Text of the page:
16. On a global level, mining companies have had to look specifically at biodiversity and conservation alongside their activities and have developed methodologies appropriate to gaining permits to mine relating to their support of ecosystem services. For example, Rio Tinto are involved in biodiversity offsetting18 by funding conservation in areas away from sites developed for mining purposes to “offset” damage caused, with benefits to the natural environment as well as Rio Tinto’s corporate image. The ESRC funded Centre for Business Relationships, Accountability, Sustainability and Society (BRASS) has done some work in this area.19

17. The Dutch approach to the environment, as exemplified by 4th National Environmental Policy Plan20 of the Netherlands and by the energy transition approach they developed into seven transition platforms21 may be a useful model to explore. In the UK this has been embodied, from a research point of view, into the Foresight22 initiative, but a more proactive approach, based on the exploration and iterative evaluation of opportunities arising from niches identified through Foresight-type initiatives could lead to the UK becoming a leader in those future markets. The Essex Energy Group23 has also been working in this area. The White Paper provides interesting opportunities here, as Nature Improvement Areas, Local Nature Partnerships and the biodiversity offsets proposed in it are all akin to niches. The Rural Economy and Land Use programme24 has also built on a similar approach and it is especially relevant here.

Area 5. What resources will be needed to fully deliver the White Paper’s ambitions and how can these best be provided? How might the value of “services” provided by ecosystems to beneficiaries be translated into spending that will enhance the natural environment?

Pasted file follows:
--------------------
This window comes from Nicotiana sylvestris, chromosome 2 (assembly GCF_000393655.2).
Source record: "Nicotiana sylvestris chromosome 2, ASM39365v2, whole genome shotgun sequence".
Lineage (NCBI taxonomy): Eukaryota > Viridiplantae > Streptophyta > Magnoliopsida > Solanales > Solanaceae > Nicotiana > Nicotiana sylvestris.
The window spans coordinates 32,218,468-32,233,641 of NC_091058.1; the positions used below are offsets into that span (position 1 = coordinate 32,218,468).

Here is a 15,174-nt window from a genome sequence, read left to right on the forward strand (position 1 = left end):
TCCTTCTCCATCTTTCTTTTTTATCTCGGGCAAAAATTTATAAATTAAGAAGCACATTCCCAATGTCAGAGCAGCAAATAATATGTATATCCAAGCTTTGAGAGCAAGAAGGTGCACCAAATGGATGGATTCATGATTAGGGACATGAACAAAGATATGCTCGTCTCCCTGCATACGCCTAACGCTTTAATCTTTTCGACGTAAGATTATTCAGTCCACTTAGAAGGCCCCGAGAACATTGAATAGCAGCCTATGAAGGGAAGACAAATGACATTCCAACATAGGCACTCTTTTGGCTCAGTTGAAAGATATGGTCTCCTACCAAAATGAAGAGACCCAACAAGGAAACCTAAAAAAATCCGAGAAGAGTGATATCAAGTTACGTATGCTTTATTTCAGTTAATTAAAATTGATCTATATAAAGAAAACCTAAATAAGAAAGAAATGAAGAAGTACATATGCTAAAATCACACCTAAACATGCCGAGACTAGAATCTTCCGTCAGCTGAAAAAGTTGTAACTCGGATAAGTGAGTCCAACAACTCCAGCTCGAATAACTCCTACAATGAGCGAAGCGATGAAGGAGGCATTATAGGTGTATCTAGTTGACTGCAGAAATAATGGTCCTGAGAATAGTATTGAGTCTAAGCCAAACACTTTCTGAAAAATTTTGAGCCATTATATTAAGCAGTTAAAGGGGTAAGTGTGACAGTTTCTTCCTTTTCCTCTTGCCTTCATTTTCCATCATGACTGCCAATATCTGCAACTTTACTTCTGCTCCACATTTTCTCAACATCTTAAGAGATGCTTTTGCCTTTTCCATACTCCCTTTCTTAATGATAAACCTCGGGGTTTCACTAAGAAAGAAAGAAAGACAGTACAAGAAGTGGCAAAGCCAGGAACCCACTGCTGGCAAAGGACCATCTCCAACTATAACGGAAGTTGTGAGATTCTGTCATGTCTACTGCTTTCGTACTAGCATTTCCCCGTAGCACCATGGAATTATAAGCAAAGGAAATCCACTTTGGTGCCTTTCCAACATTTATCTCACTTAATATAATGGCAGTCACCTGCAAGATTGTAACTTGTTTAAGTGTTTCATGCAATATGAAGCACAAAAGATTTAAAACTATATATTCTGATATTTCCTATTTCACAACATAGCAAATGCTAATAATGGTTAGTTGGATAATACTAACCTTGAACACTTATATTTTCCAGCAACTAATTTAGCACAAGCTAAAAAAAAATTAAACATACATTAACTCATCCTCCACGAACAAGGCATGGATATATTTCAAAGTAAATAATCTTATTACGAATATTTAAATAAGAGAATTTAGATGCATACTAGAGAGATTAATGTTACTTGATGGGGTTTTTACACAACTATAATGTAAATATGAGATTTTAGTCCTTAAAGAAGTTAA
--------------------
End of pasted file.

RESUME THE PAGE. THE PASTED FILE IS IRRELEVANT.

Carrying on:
18. Resources are required to communicate and work with organisations to help them take up the ecosystem approach. Overcoming barriers to understanding the approach and how it fits their models of operation is key.

19. Investment in the implementation of the ecosystem approach will come from businesses once the regulatory environment (with appropriate targets and incentives) is clear and the benefits of the approach are apparent. Without this, businesses as well as other organisations across sectors are unlikely to change quickly. More certainty on the introduction of environmental taxation based on careful valuation would help considerably in this area and these could substitute some of the current taxation schemes, rather than being additional.

Area 6. Does the White Paper set out an accurate assessment of the barriers to public engagement with the natural environment and make the most effective proposals for re-engagement?

20. No comment.

21 September 2011

1 http://www.parliament.uk/documents/post/postpn_377-ecosystem-approach.pdf

2 http://uknea.unep-wcmc.org/

3 http://teebweb.org/

4 http://www.lwec.org.uk/

5 http://www.lwec.org.uk/partners

6 http://www.lwec.org.uk/people/advisers

7 http://www.lwec.org.uk/activities/insect-pollinators-initiative

8 http://www.naturalcapitalinitiative.org.uk/

9 http://www.valuing-nature.net/

10 http://www.bgs.ac.uk/nercsoilportal/home.html

11 http://www.nerc.ac.uk/research/sites/research/

12 http://www.lwec.org.uk/activities

13 http://sid.nerc.ac.uk/details.aspx?id=323

14 http://sid.nerc.ac.uk/details.aspx?id=315

15 http://sid.nerc.ac.uk/details.aspx?id=232

16 http://sid.nerc.ac.uk/details.aspx?id=177

17 http://www.naturalcapitalproject.org/home04.html

18 http://www.riotinto.com/ourapproach/17214_biodiversity.asp

19 http://brass.cf.ac.uk/projects/Resource and Technology Management/resource-and-technology-management-for-

20 http://www.iea.org/textbase/pm/?mode=pm&id=575&action=detail

21 http://www.horizons.gc.ca/page.asp?pagenm=2010-0059_05

22 http://www.bis.gov.uk/foresight

23 http://www.essexenergy.ca/

24 http://www.relu.ac.uk/

Prepared 16th July 2012